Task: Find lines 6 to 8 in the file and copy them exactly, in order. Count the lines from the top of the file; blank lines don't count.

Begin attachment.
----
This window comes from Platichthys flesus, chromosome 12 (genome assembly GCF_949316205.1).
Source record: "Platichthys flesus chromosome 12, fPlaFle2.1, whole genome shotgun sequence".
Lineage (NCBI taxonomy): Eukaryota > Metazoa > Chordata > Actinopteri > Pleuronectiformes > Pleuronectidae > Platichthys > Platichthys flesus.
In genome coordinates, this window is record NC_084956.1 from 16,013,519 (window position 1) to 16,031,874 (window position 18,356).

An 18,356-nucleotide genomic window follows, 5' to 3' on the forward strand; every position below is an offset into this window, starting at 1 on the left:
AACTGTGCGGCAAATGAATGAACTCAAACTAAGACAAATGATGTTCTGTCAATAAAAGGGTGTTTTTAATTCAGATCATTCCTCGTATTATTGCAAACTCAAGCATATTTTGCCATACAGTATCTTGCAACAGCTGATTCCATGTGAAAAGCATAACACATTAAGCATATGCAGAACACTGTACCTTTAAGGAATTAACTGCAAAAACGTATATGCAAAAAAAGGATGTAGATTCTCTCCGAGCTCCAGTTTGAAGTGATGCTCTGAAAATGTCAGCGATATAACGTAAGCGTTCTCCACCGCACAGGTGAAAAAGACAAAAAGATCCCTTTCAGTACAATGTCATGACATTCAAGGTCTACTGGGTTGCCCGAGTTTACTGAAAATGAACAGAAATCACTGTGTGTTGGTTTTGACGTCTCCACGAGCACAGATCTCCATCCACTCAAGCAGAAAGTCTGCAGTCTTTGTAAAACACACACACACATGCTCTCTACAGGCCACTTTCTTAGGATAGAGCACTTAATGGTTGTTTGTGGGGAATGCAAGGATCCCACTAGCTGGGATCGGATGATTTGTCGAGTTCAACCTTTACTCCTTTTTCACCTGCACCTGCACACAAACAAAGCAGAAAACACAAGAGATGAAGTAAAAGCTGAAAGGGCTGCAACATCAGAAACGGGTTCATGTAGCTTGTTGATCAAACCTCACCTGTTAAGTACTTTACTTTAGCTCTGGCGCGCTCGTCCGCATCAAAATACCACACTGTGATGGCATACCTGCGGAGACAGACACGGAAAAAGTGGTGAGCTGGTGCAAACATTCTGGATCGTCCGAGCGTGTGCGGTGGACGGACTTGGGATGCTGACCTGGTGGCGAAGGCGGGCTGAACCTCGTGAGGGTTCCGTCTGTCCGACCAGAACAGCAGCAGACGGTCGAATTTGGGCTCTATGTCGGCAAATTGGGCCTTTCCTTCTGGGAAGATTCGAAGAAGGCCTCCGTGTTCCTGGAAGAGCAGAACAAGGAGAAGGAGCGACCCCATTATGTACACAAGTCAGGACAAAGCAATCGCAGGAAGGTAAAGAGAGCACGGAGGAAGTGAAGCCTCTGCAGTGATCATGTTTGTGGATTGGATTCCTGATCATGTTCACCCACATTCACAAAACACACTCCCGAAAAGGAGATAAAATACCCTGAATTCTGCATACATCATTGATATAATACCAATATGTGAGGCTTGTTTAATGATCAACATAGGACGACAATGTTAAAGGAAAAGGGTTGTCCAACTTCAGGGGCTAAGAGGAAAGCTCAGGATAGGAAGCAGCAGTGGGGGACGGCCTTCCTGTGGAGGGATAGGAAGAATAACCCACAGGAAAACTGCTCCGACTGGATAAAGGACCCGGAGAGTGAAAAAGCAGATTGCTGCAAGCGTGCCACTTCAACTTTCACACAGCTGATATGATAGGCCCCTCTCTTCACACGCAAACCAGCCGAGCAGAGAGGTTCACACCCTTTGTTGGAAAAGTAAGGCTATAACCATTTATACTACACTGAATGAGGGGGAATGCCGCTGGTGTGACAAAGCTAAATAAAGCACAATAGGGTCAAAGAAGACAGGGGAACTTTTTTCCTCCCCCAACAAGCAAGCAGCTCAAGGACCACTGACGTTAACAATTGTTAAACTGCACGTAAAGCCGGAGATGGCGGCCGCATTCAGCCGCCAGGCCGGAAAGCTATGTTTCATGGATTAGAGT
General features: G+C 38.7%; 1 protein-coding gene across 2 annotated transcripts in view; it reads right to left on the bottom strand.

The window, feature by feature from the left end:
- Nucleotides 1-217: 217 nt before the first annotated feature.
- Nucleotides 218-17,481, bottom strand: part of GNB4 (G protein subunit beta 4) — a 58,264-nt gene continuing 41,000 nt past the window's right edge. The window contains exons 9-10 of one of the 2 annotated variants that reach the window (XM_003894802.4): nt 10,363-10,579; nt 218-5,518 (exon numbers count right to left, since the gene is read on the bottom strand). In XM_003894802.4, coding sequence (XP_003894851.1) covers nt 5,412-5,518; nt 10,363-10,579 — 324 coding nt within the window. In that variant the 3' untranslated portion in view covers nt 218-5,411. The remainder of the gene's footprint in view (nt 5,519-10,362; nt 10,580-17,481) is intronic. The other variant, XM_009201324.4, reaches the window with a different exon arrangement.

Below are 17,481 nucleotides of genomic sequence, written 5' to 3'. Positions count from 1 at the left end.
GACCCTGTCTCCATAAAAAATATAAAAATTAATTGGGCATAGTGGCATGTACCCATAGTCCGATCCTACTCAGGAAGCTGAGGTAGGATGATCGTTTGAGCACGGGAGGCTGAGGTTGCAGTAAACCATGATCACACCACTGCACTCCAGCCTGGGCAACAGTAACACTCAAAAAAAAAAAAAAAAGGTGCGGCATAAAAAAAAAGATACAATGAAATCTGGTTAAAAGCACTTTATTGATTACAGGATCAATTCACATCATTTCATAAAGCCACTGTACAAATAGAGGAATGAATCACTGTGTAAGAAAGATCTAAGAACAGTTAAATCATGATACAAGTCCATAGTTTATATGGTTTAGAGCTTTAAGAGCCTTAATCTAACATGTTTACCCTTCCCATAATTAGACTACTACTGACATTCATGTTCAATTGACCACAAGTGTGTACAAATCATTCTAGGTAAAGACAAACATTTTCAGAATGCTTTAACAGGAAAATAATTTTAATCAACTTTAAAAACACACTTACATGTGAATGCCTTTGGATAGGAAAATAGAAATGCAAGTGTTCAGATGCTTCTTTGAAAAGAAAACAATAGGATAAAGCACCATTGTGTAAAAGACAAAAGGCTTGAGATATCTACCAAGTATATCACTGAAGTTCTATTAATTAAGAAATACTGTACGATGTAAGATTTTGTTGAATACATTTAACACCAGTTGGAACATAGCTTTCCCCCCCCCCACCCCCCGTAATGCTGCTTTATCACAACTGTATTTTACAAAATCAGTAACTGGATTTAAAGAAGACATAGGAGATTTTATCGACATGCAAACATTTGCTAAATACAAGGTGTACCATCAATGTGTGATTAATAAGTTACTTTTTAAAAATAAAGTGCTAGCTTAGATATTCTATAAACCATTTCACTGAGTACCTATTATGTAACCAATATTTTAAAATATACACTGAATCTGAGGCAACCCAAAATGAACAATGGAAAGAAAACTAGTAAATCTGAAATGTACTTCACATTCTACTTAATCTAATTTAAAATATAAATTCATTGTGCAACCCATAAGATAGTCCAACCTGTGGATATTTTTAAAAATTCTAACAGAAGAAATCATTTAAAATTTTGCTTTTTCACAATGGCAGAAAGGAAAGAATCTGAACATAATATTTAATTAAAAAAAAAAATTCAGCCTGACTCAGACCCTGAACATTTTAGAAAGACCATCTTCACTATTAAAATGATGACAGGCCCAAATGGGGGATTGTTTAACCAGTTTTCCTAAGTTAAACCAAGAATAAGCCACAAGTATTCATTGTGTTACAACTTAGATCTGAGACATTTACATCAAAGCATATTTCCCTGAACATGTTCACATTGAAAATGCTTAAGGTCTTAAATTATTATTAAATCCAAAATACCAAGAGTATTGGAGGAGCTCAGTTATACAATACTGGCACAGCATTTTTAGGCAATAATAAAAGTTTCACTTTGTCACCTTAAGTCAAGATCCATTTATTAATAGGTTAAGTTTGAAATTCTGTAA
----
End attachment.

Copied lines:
AACTGTGCGGCAAATGAATGAACTCAAACTAAGACAAATGATGTTCTGTCAATAAAAGGGTGTTTTTAATTCAGATCATTCCTCGTATTATTGCAAACTCAAGCATATTTTGCCATACAGTATCTTGCAACAGCTGATTCCATGTGAAAAGCATAACACATTAAGCATATGCAGAACACTGTACCTTTAAGGAATTAACTGCAAAAACGTATATGCAAAAAAAGGATGTAGATTCTCTCCGAGCTCCAGTTTGAAGTGATGCTCTGAAAATGTCAGCGATATAACGTAAGCGTTCTCCACCGCACAGGTGAAAAAGACAAAAAGATCCCTTTCAGTACAATGTCATGACATTCAAGGTCTACTGGGTTGCCCGAGTTTACTGAAAATGAACAGAAATCACTGTGTGTTGGTTTTGACGTCTCCACGAGCACAGATCTCCATCCACTCAAGCAGAAAGTCTGCAGTCTTTGTAAAACACACACACACATGCTCTCTACAGGCCACTTTCTTAGGATAGAGCACTTAATGGTTGTTTGTGGGGAATGCAAGGATCCCACTAGCTGGGATCGGATGATTTGTCGAGTTCAACCTTTACTCCTTTTTCACCTGCACCTGCACACAAACAAAGCAGAAAACACAAGAGATGAAGTAAAAGCTGAAAGGGCTGCAACATCAGAAACGGGTTCATGTAGCTTGTTGATCAAACCTCACCTGTTAAGTACTTTACTTTAGCTCTGGCGCGCTCGTCCGCATCAAAATACCACACTGTGATGGCATACCTGCGGAGACAGACACGGAAAAAGTGGTGAGCTGGTGCAAACATTCTGGATCGTCCGAGCGTGTGCGGTGGACGGACTTGGGATGCTGACCTGGTGGCGAAGGCGGGCTGAACCTCGTGAGGGTTCCGTCTGTCCGACCAGAACAGCAGCAGACGGTCGAATTTGGGCTCTATGTCGGCAAATTGGGCCTTTCCTTCTGGGAAGATTCGAAGAAGGCCTCCGTGTTCCTGGAAGAGCAGAACAAGGAGAAGGAGCGACCCCATTATGTACACAAGTCAGGACAAAGCAATCGCAGGAAGGTAAAGAGAGCACGGAGGAAGTGAAGCCTCTGCAGTGATCATGTTTGTGGATTGGATTCCTGATCATGTTCACCCACATTCACAAAACACACTCCCGAAAAGGAGATAAAATACCCTGAATTCTGCATACATCATTGATATAATACCAATATGTGAGGCTTGTTTAATGATCAACATAGGACGACAATGTTAAAGGAAAAGGGTTGTCCAACTTCAGGGGCTAAGAGGAAAGCTCAGGATAGGAAGCAGCAGTGGGGGACGGCCTTCCTGTGGAGGGATAGGAAGAATAACCCACAGGAAAACTGCTCCGACTGGATAAAGGACCCGGAGAGTGAAAAAGCAGATTGCTGCAAGCGTGCCACTTCAACTTTCACACAGCTGATATGATAGGCCCCTCTCTTCACACGCAAACCAGCCGAGCAGAGAGGTTCACACCCTTTGTTGGAAAAGTAAGGCTATAACCATTTATACTACACTGAATGAGGGGGAATGCCGCTGGTGTGACAAAGCTAAATAAAGCACAATAGGGTCAAAGAAGACAGGGGAACTTTTTTCCTCCCCCAACAAGCAAGCAGCTCAAGGACCACTGACGTTAACAATTGTTAAACTGCACGTAAAGCCGGAGATGGCGGCCGCATTCAGCCGCCAGGCCGGAAAGCTATGTTTCATGGATTAGAGT
General features: G+C 38.7%; 1 protein-coding gene across 2 annotated transcripts in view; it reads right to left on the bottom strand.

The window, feature by feature from the left end: